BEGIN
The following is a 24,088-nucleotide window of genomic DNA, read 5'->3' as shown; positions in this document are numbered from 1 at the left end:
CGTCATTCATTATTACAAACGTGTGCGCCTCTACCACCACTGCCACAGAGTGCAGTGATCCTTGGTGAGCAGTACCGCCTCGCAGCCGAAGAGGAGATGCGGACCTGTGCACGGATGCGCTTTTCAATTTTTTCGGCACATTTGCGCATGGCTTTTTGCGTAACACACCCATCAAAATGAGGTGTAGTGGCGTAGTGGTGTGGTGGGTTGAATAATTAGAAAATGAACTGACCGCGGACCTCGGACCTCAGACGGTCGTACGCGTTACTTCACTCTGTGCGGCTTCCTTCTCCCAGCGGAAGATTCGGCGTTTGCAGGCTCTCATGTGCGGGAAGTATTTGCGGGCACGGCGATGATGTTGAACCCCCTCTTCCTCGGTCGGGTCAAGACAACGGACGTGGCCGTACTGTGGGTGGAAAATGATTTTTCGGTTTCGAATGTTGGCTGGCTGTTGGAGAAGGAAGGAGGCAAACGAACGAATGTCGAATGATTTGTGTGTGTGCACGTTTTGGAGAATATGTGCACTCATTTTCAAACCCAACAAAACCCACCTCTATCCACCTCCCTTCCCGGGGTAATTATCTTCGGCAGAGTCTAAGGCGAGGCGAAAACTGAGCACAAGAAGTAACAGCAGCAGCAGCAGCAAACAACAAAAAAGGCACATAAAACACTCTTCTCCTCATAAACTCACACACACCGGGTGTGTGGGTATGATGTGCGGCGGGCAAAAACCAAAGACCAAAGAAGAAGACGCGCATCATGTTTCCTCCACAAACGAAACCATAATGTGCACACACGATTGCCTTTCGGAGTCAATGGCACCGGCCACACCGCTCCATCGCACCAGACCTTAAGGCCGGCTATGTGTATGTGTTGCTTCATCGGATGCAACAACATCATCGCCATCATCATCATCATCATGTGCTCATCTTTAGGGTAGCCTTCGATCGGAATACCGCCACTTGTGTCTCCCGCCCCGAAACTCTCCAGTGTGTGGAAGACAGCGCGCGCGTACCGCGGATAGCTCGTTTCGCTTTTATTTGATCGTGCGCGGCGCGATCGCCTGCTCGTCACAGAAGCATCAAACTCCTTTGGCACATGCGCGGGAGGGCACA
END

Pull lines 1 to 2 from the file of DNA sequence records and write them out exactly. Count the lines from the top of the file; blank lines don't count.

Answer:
The following is a 24,088-nucleotide window of genomic DNA, read 5'->3' as shown; positions in this document are numbered from 1 at the left end:
CGTCATTCATTATTACAAACGTGTGCGCCTCTACCACCACTGCCACAGAGTGCAGTGATCCTTGGTGAGCAGTACCGCCTCGCAGCCGAAGAGGAGATGCGGACCTGTGCACGGATGCGCTTTTCAATTTTTTCGGCACATTTGCGCATGGCTTTTTGCGTAACACACCCATCAAAATGAGGTGTAGTGGCGTAGTGGTGTGGTGGGTTGAATAATTAGAAAATGAACTGACCGCGGACCTCGGACCTCAGACGGTCGTACGCGTTACTTCACTCTGTGCGGCTTCCTTCTCCCAGCGGAAGATTCGGCGTTTGCAGGCTCTCATGTGCGGGAAGTATTTGCGGGCACGGCGATGATGTTGAACCCCCTCTTCCTCGGTCGGGTCAAGACAACGGACGTGGCCGTACTGTGGGTGGAAAATGATTTTTCGGTTTCGAATGTTGGCTGGCTGTTGGAGAAGGAAGGAGGCAAACGAACGAATGTCGAATGATTTGTGTGTGTGCACGTTTTGGAGAATATGTGCACTCATTTTCAAACCCAACAAAACCCACCTCTATCCACCTCCCTTCCCGGGGTAATTATCTTCGGCAGAGTCTAAGGCGAGGCGAAAACTGAGCACAAGAAGTAACAGCAGCAGCAGCAGCAAACAACAAAAAAGGCACATAAAACACTCTTCTCCTCATAAACTCACACACACCGGGTGTGTGGGTATGATGTGCGGCGGGCAAAAACCAAAGACCAAAGAAGAAGACGCGCATCATGTTTCCTCCACAAACGAAACCATAATGTGCACACACGATTGCCTTTCGGAGTCAATGGCACCGGCCACACCGCTCCATCGCACCAGACCTTAAGGCCGGCTATGTGTATGTGTTGCTTCATCGGATGCAACAACATCATCGCCATCATCATCATCATCATGTGCTCATCTTTAGGGTAGCCTTCGATCGGAATACCGCCACTTGTGTCTCCCGCCCCGAAACTCTCCAGTGTGTGGAAGACAGCGCGCGCGTACCGCGGATAGCTCGTTTCGCTTTTATTTGATCGTGCGCGGCGCGATCGCCTGCTCGTCACAGAAGCATCAAACTCCTTTGGCACATGCGCGGGAGGGCACA